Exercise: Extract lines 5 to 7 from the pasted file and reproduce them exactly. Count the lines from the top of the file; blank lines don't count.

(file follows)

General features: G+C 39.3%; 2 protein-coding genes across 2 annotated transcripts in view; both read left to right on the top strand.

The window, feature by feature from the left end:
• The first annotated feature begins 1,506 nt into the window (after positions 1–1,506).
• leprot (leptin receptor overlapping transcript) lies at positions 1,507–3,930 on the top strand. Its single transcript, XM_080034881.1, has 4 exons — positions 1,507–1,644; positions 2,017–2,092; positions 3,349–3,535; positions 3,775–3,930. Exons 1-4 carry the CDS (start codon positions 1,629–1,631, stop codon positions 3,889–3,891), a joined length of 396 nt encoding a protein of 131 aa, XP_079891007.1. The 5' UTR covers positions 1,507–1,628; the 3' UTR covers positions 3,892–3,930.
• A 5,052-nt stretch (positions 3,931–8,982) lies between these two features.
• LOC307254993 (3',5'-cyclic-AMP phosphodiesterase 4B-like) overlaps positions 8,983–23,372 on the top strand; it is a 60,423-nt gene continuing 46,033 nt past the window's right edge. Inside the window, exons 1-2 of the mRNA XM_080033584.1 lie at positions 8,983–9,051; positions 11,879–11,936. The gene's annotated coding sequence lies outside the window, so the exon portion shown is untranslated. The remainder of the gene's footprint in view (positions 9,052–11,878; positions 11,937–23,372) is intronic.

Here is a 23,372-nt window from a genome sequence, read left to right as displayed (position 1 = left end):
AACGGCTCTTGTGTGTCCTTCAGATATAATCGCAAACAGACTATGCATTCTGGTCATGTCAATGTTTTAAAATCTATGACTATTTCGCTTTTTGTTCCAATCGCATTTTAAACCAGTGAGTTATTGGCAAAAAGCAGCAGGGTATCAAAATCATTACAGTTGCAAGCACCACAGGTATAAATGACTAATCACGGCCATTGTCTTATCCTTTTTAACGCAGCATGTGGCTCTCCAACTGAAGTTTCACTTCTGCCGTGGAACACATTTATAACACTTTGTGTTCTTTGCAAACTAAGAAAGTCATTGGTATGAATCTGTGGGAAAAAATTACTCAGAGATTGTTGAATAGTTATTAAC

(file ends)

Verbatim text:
• A 5,052-nt stretch (positions 3,931–8,982) lies between these two features.
• LOC307254993 (3',5'-cyclic-AMP phosphodiesterase 4B-like) overlaps positions 8,983–23,372 on the top strand; it is a 60,423-nt gene continuing 46,033 nt past the window's right edge. Inside the window, exons 1-2 of the mRNA XM_080033584.1 lie at positions 8,983–9,051; positions 11,879–11,936. The gene's annotated coding sequence lies outside the window, so the exon portion shown is untranslated. The remainder of the gene's footprint in view (positions 9,052–11,878; positions 11,937–23,372) is intronic.

Here is a 23,372-nt window from a genome sequence, read left to right as displayed (position 1 = left end):